Neoprene: A synthetic rubber with a high chemical and heat resistance. Famous for its use in wetsuits, Neoprene has proven its superiority for decades with support, flexibility, warmth and impact protection in water sports and medical applications.
Nitrile: Nitrile gloves are manufactured using synthetic latex, contain no latex proteins, and are three times more puncture resistant than natural rubber. They offer superior resistance to punctures and abrasions and are also used for protection against a variety of chemicals. Nitrile material also has a naturally low coefficient of friction, making them easy to don (put on).
Nylon: Nylon is a synthetic fiber which is lightweight, exceptionally strong, resilient and abrasion resistant. It is easy to wash, fast drying and resists shrinkage, wrinkling and damage from oil and many chemicals.
Pattern: The design of the glove. Most common patterns are Gunn cut and Clute cut.
Pigskin: Pigskin is known for resilience, holding up well against abrasion, staying pliable with wear, and better withstanding stiffening after exposure to moisture. Pigskin offers the greatest breathability due to the porous texture of this hide. Pigskin is economical and becomes softer with use.
Polypropylene: Polypropylene is an economical tough, heat-resistant, material that offers high tensile strength (tear resistance). Polypropylene possesses excellent resistance to organic solvents, degreasing agents, acids and alkalies. It is light in weight, non-toxic, resistant to staining, retains flex and has a low moisture absorption rate.
Polyurethane (Poly): A synthetic material with high abrasion resistance. It is chemical resistant and very flexible. Polyurethane offers the elasticity of rubber combined with the toughness and durability of metal. Urethanes have better abrasion and tear resistance than rubbers, while offering more strength. Polyurethane offers excellent wear properties, flexibility and elastic memory. It is resistant to oils, solvents, fats, greases and gasoline. Polyurethane will remain flexible down to -90Â°F and in hot water up to 175Â°F.
Powdered: A glove that is dusted with corn starch for moisture absorption and easy donning.
Puncture Resistant: Due to their inherent construction, conventional materials such as cotton, leather, aramids, and nylons are unable to stop sharp objects from penetrating through the material. Puncture resistant products provide superior puncture protection utilizing a variety of different technology.
PVC (Polyvinyl chloride, known as Vinyl): PVC protects against a broad range of low hazard chemicals.PVC has high strength, good weather resistance and retains its shape. It is non-toxic and has good electrical insulating properties.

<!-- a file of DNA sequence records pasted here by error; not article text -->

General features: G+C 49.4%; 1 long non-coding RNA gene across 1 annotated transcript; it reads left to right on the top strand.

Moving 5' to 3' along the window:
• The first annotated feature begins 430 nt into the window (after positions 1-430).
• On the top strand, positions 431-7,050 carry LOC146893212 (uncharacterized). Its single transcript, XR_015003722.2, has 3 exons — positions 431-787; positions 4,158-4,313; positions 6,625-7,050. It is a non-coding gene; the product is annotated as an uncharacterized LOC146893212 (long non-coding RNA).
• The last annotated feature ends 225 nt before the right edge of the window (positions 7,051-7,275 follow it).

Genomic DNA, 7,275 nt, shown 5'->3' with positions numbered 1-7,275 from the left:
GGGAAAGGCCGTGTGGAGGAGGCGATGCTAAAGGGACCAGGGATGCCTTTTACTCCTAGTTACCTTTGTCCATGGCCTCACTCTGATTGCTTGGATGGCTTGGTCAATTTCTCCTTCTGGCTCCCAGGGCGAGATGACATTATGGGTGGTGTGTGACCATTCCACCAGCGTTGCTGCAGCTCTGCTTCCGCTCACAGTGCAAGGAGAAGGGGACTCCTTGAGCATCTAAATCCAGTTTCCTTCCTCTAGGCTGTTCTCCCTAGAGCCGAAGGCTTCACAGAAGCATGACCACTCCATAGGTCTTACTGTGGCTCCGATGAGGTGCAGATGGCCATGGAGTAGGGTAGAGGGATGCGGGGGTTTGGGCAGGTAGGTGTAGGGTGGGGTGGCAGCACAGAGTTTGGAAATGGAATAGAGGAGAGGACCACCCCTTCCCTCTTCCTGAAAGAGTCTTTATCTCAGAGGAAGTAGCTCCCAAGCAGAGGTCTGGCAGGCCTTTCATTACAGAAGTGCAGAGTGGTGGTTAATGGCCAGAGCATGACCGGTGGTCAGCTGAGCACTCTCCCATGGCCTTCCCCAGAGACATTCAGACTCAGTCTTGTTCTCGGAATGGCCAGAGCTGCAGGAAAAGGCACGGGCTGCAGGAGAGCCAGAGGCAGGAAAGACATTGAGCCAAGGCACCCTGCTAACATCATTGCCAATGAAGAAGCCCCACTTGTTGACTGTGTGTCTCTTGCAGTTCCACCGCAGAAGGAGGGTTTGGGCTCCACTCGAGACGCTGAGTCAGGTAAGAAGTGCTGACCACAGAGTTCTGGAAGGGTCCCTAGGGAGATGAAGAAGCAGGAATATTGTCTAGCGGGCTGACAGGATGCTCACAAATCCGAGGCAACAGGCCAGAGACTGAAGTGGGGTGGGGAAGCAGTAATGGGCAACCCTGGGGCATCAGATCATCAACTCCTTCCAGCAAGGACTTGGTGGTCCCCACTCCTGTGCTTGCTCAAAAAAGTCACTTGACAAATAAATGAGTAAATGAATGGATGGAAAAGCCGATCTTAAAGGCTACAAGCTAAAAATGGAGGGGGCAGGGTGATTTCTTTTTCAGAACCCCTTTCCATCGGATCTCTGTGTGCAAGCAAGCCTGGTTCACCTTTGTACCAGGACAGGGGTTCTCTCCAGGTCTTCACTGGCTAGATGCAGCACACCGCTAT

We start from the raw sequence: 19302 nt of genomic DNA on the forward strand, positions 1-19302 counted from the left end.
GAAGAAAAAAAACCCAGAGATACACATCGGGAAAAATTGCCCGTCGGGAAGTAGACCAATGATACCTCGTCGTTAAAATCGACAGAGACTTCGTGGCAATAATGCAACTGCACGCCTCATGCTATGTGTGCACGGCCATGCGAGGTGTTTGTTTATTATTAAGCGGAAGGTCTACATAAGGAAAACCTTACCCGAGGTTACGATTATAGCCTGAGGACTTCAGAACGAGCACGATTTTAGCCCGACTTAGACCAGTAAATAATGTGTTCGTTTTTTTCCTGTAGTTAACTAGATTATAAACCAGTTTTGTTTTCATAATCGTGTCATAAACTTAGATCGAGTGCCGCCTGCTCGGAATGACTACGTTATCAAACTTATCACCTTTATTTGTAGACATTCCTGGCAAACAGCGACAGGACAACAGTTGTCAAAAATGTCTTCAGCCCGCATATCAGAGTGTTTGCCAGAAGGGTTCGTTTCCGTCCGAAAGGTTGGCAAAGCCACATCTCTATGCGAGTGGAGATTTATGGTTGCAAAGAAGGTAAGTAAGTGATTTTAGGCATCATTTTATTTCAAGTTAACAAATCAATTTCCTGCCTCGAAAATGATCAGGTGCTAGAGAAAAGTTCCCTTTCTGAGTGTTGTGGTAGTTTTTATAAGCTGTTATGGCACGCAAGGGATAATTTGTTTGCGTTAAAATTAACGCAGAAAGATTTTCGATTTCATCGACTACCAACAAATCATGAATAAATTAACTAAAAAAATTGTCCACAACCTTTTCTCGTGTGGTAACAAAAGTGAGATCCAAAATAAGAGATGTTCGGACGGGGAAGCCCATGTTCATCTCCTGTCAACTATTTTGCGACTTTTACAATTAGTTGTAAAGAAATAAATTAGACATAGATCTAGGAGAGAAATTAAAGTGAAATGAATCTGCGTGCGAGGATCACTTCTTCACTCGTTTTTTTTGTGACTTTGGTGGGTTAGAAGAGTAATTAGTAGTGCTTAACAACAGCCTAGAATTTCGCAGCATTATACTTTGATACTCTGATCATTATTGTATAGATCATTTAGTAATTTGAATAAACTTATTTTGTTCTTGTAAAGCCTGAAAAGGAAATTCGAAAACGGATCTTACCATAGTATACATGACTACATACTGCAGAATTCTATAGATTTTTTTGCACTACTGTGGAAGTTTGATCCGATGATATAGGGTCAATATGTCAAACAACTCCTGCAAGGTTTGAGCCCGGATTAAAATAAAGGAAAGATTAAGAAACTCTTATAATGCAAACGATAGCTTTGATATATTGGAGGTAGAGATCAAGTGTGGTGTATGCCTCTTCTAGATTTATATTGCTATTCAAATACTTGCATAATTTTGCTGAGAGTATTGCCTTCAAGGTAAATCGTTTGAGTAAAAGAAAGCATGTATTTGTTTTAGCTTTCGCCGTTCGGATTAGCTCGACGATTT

Rawhide: Rawhide is cattle hide that has been de-haired, treated with lime, oil or grease but has not been tanned.
Safety Cuff: A cuff with a slit opening on the side enabling the wearer to throw the glove off.
Shoulder Split: This comes from the shoulder area where the hide is less uniform in density and appearance. The result is a less durable, but more affordable leather.
Side Split: This comes from the back and side portions of the animal. The hide is densest here, yielding a consistently durable grade leather.
Split: When a thick piece of leather is split into two thinner pieces, the top piece will have grain (Top Grain) and the bottom piece will be suede on both sides. The bottom piece is the split.
Tanning: The process whereby the skin or hide of animals is treated to prevent decay and to impart flexibility and toughness.
Tensile Strength (Tear Resistance): In leather, tensile strength is important. You may have a beautiful looking piece of leather but it may not have any tear resistance. Leather has its tear resistance in the split portion of the hide due to the three dimensional woven interlocking fibers. Also very important in the tear resistance is the flesh side (bottom of skin where the leather meets the meat). Other factors also play an important role such as how well tanned the leather is (not too loose), type of animal, part of hide (belly, shoulder, side), etc. Grain leather has a bad tear resistance due to the vertical fiber structure.
Terry Cloth: This poly/cotton material blend is tough enough to hold up to the rigors of a work glove, yet is soft enough to wipe sweat and debris away from your face. Terry cloth can absorb up to 27 times its own weight in water.
Thinsulate: The fibers of Thinsulateâ„¢ Insulation are fine, making them ideal for trapping insulating air and reflecting back the body’s radiant heat. Tests have shown that Thinsulate insulationâ€™s ability of an insulation to keep you warm remains relatively unchanged even after repeated machine washings. When you compare equal thicknesses, Thinsulate insulation offers almost one-and-one-half times the warmth of down, providing more warmth with less bulk.
Thread: Thread can be divided in two types: cotton and synthetic. The synthetic threads are usually stronger but in certain applications (like welding gloves) cotton is preferred because a synthetic thread may melt because of the heat. In welding gloves Kevlar might be used as well because it is very strong and heat resistant.
Top Grain: Top Grain Leather is fuzzy on one side and smooth on the other. The smooth side is the side where the hair and natural grain used to be. Top Grain leather is a lower quality material than Full Grain leather. It has less tensile strength because all the natural grain is sanded off, and an artificial grain has been applied.
Unsupported Glove: A glove made by dipping a mold into liquid latex or plastic. The glove is created when the material dries and is removed from the mold.
Wool: Wool is a natural fiber and an excellent insulator. It keeps you warm in winter and cool in summer. Wool retains its shape and resists tearing, abrasion, soiling and flames. It can easily absorb up to 30% of its weight in moisture without feeling damp or clammy.